# Homework Help: Rotational Dynamics on a stool

1. Mar 13, 2006

### sauri

A skinny student (40 kg) sits on a stool that can rotate, holding two 8 kg bowling balls with his arms out stretched. The stool weighs 20 kg. The student and stool are spun such that they have an angular velocity of 2 rad.s-1.
When the student pulls his arms in towards him, what happens to his angular velocity and what is his final angular velocity when they rest in his lap?
I know I have to find $$\omega[\tex] and I think using [tex]L=I\omega[\tex] should be the key. Only L and I are unknown..any ideas? 2. Mar 13, 2006 ### topsquark Well, there are no net external torques on the system so it sounds like angular momentum should be conserved. -Dan 3. Mar 13, 2006 ### sauri So L(initial)=L(final), so we find the kinertic energy (Iw^2)/2, find I and and substitute it to L=Iw and find w? 4. Mar 13, 2006 ### Hootenanny Staff Emeritus That's about it. Just a quick note on latex, at the end you need to use$$ not [\tex], apart from that, your code is correct. If you want to put code on the same line use the [itex] tags instead of $$5. Mar 13, 2006 ### sauri When trying to find I from the k.e equation there was a prob that I ran into. The kinetic energy of the system is not given. K.E=(Iw^2). I donot see how (mv^2)/2 can be used as we do not know v, only w is known. 6. Mar 13, 2006 ### BobG It looks like you have to make some assumptions about the persons dimensions and the length of his arms. Rotational kinetic energy is [tex]\frac{1}{2}I \omega^2$$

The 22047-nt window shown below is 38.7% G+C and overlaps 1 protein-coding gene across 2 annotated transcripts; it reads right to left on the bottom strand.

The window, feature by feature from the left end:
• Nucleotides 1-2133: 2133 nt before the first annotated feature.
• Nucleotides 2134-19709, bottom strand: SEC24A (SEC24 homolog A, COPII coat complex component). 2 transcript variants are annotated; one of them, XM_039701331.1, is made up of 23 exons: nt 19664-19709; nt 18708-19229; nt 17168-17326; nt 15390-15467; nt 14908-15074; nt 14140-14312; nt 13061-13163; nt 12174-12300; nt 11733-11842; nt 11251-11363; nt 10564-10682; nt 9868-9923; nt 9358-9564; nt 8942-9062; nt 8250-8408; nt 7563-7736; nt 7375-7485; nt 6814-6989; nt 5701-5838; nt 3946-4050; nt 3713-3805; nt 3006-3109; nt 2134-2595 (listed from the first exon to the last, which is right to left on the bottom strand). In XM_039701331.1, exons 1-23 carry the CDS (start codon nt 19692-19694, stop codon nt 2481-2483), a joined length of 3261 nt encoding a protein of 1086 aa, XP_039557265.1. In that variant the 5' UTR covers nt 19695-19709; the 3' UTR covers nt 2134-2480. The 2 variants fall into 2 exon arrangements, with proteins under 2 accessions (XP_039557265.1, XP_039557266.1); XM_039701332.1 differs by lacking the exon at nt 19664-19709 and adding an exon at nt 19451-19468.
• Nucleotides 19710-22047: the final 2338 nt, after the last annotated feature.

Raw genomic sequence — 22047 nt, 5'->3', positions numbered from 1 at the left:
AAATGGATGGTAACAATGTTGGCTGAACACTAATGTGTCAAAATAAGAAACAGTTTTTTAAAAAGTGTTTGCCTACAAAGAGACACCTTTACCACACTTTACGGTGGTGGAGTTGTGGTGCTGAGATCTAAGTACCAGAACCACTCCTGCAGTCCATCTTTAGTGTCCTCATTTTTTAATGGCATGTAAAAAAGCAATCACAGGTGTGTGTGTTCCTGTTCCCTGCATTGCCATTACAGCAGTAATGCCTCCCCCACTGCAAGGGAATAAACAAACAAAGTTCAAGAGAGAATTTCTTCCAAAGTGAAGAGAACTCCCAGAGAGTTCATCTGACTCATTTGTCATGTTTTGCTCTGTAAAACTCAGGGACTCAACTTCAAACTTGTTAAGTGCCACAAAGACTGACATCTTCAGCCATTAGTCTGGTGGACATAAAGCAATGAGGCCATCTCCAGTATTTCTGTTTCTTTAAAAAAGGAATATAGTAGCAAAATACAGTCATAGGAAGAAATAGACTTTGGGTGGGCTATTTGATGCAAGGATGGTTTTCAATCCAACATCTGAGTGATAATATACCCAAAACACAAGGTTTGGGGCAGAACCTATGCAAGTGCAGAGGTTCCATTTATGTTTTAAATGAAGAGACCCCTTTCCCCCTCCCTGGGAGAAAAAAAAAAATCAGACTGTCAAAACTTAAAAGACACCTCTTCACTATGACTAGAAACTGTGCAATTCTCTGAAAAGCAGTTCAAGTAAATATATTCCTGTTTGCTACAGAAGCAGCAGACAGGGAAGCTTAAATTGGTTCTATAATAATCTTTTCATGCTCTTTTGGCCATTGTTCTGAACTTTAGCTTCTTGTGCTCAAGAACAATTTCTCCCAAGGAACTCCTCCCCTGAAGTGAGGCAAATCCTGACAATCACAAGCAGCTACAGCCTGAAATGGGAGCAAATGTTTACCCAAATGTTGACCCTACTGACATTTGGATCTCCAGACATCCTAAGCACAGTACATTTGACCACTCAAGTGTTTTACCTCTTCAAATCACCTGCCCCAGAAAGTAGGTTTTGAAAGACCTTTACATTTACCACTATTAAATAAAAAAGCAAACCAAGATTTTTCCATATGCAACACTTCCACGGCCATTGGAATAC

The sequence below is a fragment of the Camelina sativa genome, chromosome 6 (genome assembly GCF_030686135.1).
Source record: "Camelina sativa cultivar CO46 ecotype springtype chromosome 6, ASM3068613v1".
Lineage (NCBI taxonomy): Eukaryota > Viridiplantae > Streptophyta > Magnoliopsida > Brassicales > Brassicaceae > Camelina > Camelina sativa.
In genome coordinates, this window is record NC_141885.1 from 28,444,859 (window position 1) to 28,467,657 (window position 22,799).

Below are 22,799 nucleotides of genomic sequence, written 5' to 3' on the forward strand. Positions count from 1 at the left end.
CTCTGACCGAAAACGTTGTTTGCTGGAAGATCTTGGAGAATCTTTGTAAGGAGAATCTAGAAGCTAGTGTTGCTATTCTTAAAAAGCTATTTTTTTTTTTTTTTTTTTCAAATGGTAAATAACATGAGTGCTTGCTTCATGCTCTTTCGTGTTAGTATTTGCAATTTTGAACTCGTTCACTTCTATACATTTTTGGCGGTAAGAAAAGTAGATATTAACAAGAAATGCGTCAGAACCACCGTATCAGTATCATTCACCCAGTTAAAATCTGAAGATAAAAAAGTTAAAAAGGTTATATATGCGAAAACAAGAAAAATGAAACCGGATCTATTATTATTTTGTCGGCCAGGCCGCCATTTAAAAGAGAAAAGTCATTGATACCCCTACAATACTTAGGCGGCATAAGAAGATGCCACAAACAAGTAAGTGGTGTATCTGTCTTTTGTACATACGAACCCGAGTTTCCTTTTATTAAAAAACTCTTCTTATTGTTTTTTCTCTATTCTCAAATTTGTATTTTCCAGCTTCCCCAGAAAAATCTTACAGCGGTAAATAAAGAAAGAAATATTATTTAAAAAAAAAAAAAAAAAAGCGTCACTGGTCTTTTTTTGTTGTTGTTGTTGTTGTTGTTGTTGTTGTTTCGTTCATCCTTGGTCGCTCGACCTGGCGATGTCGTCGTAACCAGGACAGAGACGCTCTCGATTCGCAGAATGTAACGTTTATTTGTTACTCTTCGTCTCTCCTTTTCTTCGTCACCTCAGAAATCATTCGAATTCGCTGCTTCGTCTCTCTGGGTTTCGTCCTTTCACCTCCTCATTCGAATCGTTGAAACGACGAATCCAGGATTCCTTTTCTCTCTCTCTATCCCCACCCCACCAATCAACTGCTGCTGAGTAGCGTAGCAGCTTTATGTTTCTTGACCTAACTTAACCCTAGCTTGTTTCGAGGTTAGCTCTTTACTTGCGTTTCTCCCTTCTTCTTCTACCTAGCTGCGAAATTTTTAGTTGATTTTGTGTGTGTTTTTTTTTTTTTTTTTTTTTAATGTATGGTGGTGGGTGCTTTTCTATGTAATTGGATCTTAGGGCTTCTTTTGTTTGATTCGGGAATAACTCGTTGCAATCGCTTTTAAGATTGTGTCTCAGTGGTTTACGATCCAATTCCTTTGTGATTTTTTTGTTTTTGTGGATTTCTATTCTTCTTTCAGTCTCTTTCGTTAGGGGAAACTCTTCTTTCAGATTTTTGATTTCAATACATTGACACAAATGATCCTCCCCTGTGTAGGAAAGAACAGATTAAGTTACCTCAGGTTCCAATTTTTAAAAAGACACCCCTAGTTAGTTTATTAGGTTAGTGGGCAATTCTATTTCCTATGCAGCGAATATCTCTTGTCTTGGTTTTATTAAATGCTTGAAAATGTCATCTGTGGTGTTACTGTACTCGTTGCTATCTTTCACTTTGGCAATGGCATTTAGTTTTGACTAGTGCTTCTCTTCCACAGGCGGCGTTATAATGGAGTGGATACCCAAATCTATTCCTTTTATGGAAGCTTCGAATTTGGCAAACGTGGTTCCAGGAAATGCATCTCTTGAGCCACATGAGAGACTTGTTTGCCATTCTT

Moment of Inertia (I) is $$I = mr^2$$

Linear velocity (v) is $$v = r \omega$$

7. Mar 13, 2006

### sauri

where r=2(pi) right?. Then we find v and sbstitute to (mv^2)/2=(Iw^2)/2 and find I which we sunstitute into L=Iw and find L right?. so whats $$I = mr^2$$ for?

8. Mar 13, 2006

### BobG

$$KE = \frac{1}{2}m v^2$$
$$= \frac{1}{2}m (r \omega)^2$$
$$= \frac{1}{2}m r^2 \omega^2$$
$$= \frac{1}{2}I \omega^2$$
The $$I = m r^2$$ only applies for a point-mass or ring (since all the units of mass have the same I). The moment of inertia for anything else is a sum of the moments of inertia for all of the point-masses that make up the object.
For the original problem, you need to model the person-chair as a cylinder and find the moment of inertia for a cylinder and model the weights as point masses. You can derive the equation for the moment of inertia for a cylinder yourself ($$I = \Sigma m_i r_i^2$$) or look up the formula in a book or on-line.